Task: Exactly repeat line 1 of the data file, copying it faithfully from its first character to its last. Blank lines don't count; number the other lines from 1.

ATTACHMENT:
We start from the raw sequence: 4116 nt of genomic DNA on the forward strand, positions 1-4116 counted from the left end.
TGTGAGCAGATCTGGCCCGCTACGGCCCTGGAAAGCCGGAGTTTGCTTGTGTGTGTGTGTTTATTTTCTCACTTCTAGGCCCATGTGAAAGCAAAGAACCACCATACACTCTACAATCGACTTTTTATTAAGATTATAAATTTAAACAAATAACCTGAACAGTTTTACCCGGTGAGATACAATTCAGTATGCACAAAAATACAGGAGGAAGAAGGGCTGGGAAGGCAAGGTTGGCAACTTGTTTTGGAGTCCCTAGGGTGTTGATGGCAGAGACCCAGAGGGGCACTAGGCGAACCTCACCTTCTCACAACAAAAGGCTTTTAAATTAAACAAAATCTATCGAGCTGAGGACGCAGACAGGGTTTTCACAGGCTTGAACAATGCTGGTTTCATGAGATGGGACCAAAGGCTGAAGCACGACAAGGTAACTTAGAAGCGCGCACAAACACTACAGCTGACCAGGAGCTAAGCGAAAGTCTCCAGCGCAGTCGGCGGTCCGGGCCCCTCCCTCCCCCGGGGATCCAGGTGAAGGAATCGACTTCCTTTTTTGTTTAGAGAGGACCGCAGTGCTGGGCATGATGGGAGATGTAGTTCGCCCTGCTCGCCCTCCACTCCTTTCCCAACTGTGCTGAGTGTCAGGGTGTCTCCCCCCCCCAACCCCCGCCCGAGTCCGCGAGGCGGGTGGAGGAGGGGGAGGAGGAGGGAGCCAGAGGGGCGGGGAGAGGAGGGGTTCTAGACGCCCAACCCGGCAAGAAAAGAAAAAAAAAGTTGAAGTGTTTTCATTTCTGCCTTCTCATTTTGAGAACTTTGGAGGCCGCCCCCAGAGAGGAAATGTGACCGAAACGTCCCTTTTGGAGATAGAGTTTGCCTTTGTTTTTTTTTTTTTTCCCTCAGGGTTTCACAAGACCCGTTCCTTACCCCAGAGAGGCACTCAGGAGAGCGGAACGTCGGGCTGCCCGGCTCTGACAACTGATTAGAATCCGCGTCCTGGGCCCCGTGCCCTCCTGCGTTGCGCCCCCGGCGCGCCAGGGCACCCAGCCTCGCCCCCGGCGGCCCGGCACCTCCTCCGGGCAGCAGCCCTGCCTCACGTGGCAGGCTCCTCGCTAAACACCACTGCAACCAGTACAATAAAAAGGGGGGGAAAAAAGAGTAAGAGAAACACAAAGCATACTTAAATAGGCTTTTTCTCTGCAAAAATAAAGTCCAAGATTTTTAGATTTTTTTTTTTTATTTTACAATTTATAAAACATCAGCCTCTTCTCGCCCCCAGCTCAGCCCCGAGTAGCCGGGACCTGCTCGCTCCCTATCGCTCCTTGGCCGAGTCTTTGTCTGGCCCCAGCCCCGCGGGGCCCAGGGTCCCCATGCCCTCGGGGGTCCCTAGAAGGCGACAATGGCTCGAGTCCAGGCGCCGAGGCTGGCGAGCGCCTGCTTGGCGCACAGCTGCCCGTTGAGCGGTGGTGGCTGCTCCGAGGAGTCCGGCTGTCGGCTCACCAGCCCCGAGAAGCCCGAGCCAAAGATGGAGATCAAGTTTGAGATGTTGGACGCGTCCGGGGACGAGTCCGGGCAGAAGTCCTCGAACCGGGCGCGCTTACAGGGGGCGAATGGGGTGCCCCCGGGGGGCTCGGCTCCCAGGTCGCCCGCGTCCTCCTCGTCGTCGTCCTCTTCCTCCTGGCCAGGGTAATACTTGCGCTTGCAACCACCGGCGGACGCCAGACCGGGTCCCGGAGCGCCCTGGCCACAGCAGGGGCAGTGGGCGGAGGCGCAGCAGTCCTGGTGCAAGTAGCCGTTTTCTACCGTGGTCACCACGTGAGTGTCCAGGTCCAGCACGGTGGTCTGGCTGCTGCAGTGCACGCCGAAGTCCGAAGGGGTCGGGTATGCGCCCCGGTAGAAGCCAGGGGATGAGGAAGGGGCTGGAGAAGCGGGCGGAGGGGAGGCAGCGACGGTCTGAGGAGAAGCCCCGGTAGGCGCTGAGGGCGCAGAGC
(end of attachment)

We start from the raw sequence: 4116 nt of genomic DNA on the forward strand, positions 1-4116 counted from the left end.